In Oil States Energy Services LLC v. Greene’s Energy Group, LLC, the Supreme Court of the United States will consider the constitutionality of post-grant challenges to patents through inter partes review (IPR). By taking this case, the Supreme Court will wrestle with fundamental questions regarding the nature of patent rights and the requisite due process required to invalidate granted patents. In addition to addressing the highly-contested IPR process, this decision may further additional post-grant patent review processes such as ex parte reexaminations and post-grant reviews.

The IPR procedure was established as part of the Leahy-Smith America Invents Act designed to “establish a more efficient and streamlined patent system that will improve patent quality and limit unnecessary and counterproductive litigation costs.” IPR provides a mechanism allowing any third party to challenge a patent issued for over nine months based on a lack of novelty or obviousness. If a petition for an IPR is granted, a proceeding is held before Patent Trial and Appeals Board (PTAB) and a final written decision is provided that potentially invalidates claims of the challenged patent.

In the present case, Oil States Energy Services LLC owns U.S. Patent No. 6,179,053 directed to protecting wellheads during hydraulic fracturing (fracking). Oil States sued Greene’s Energy Group, LLC for infringement on the patent. Greene’s Energy filed a petition for an IPR to challenge the patent in what has become a common defensive strategy. After the PTAB held the ‘053 patent invalid, Oil States appealed to the Federal Circuit.

In the petition for writ of certiorari, Oil States challenged the constitutionality of the IPR process itself, claiming that “suits to invalidate patents must be tried before a jury in an Article III forum, not in an agency proceeding” such as IPR. The question now before the Court is “whether inter partes review, an adversarial process used by the Patent and Trademark Office (PTO) to analyze the validity of existing patents, violates the Constitution by extinguishing private property rights through a non-Article III forum without a jury.” The Court declined to address two additional questions associated with the implementation of amendments in the IPR process and a question of the requirements associated with the broadest reasonable interpretation standard applied during IPR proceedings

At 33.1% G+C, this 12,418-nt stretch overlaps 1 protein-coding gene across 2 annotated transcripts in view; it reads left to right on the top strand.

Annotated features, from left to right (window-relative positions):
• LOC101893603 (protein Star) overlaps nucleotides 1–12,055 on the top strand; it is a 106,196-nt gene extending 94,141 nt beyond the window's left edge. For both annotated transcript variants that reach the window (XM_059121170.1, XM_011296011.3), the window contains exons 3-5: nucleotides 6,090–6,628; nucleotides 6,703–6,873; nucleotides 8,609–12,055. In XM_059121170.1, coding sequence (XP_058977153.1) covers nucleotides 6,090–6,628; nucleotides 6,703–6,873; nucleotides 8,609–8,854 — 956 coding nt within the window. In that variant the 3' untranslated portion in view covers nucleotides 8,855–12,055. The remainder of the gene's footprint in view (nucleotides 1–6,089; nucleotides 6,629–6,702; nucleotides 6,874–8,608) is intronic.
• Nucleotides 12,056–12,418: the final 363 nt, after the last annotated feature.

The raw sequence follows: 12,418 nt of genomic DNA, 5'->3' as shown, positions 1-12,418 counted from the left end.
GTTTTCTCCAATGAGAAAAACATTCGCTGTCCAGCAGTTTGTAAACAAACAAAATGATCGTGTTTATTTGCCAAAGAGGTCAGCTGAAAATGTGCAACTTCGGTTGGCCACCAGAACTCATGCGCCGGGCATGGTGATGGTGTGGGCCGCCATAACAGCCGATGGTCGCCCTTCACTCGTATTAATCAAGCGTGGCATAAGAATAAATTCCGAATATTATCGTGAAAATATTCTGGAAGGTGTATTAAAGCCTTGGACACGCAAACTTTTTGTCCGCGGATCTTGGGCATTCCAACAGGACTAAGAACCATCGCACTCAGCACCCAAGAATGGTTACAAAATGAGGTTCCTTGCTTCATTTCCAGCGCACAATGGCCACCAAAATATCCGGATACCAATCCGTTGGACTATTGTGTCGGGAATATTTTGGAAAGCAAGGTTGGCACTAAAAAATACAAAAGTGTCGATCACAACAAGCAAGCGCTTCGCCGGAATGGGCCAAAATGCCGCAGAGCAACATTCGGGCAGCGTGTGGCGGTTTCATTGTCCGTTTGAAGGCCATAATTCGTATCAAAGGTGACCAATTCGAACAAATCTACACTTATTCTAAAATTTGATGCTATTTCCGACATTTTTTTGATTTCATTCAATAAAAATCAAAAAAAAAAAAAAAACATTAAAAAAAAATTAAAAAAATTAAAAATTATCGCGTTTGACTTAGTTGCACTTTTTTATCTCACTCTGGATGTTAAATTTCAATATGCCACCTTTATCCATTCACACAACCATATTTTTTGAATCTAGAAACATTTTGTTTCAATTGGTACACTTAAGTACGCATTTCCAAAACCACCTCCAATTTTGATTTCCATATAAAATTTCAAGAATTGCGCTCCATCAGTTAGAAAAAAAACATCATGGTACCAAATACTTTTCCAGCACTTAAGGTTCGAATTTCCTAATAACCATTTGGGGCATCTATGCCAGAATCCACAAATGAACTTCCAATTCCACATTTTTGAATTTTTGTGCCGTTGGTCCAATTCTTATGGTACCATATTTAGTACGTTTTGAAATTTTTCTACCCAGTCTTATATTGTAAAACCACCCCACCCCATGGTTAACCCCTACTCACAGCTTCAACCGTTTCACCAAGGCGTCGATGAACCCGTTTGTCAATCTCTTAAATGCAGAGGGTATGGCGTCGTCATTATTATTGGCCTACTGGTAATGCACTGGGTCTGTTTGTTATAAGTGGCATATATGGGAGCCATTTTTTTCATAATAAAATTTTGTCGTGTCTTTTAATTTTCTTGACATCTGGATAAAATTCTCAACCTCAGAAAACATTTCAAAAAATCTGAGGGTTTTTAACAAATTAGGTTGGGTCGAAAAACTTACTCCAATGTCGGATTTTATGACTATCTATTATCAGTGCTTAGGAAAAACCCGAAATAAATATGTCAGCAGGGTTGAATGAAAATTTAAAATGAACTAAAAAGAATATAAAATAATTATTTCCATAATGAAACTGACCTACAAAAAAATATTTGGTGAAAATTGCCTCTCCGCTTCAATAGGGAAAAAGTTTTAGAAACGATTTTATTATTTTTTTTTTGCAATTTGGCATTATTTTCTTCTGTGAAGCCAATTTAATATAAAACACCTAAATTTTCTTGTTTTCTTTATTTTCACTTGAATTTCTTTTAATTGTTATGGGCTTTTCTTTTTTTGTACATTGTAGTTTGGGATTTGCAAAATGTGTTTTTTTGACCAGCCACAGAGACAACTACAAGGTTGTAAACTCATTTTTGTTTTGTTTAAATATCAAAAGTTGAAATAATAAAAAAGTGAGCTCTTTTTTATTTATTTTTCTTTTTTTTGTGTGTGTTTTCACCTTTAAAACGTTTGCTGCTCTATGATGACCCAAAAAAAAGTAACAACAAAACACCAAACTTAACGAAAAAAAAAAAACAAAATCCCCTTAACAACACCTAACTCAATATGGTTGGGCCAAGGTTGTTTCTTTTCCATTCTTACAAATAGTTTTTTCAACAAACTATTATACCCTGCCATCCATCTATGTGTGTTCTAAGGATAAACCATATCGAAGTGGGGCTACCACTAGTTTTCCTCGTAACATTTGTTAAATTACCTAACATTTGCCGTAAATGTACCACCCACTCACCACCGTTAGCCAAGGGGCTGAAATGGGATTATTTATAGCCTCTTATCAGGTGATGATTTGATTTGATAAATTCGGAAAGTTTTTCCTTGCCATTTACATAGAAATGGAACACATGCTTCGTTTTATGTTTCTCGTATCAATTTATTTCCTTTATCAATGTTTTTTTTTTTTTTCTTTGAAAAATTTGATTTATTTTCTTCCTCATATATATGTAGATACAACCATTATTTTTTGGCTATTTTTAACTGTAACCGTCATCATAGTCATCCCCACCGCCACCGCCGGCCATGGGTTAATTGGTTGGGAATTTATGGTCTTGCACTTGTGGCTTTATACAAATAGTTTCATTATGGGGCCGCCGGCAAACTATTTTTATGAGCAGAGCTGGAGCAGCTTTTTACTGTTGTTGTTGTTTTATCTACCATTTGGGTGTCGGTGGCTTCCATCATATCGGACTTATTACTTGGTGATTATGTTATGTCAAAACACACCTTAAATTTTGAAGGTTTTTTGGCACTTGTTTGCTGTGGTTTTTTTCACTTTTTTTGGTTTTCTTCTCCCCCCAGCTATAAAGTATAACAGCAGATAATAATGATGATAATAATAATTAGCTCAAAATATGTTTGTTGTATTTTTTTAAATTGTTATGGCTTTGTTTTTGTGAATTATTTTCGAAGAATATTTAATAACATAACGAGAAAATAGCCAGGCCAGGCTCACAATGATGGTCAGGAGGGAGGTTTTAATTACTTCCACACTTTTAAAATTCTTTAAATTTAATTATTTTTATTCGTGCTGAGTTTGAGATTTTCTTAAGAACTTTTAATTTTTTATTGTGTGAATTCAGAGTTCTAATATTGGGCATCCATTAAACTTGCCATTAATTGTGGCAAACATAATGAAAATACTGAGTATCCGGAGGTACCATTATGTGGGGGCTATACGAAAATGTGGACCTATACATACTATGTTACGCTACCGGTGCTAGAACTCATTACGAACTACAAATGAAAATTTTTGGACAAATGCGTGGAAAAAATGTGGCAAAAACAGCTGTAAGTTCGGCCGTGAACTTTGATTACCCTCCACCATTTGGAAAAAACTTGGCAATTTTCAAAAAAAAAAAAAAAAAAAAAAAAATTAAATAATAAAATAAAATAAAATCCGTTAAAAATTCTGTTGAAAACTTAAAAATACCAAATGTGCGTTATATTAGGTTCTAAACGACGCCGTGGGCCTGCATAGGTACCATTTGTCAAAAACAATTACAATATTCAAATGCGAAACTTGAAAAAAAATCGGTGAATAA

In the petition, Oil States argued that “[p]atents create property rights, protected by the Constitution” and referenced a historical case dating back to the Supreme Court decision in McCormick Harvesting Mach. Co. v. C. Aultman & Co., 169 U.S. 606, 608-09 (1898), which held that an issued patent “is not subject to be revoked or canceled by the president, or any other officer of the Government.” Further, McCormick held that “[t]he only authority competent to set a patent aside, or to annul it, or to correct it for any reason whatever, is vested in the courts of the United States, and not in the department which issued the patent.”

Oil States further argued that the IPR process, an administrative process that can invalidate claims of issued patents, is unconstitutional. Specifically, Oil States claimed that the IPR process violates the Seventh Amendment and Article III of the U.S. Constitution, which provides “[i]n Suits at common law … the right of trial by jury shall be preserved” and that “patent infringement cases—including invalidity defenses where damages are sought—are the province of the jury.” Oil States also cited the Supreme Court decision in Stern v. Marshall, 564 U.S. 462, 484 (2011), which stated “Congress may not withdraw from judicial cognizance any matter which, from its nature, is the subject of a suit at the common law, or in equity, or admiralty.”

Both Greene’s Energy and the U.S. Government opposed this petition and argued in a brief that “[p]atents are quintessential public rights” and confer rights that “exist only by virtue of statute” (citing to Sears, Roebuck & Co. v. Stiffel Co., 376 U.S. 225, 229 n.5 (1964)). Further, Respondents claim that Congress is authorized to “designate public rights for adjudication in non-Article III tribunals.”

The Respondents additionally claim that Congress has long provided administrative mechanisms for third parties to request the USPTO to re-evaluate issued patents, starting with the establishment of ex parte reexaminations in 1980, and that the IPR process is merely an additional process for improving patent quality.

In responding to these arguments, the Supreme Court is set to provide additional clarity to the rights conferred by a patent and provide guidance to IPR practice and perhaps all post-grant patent challenges.

Suiter Swantz IP is a full-service intellectual property law firm based in Omaha, NE, serving all of Nebraska, Iowa, and South Dakota. If you have any intellectual property questions or need assistance with any patent, trademark, or copyright matters and would like to speak to one of our patent attorneys please feel free to contact us.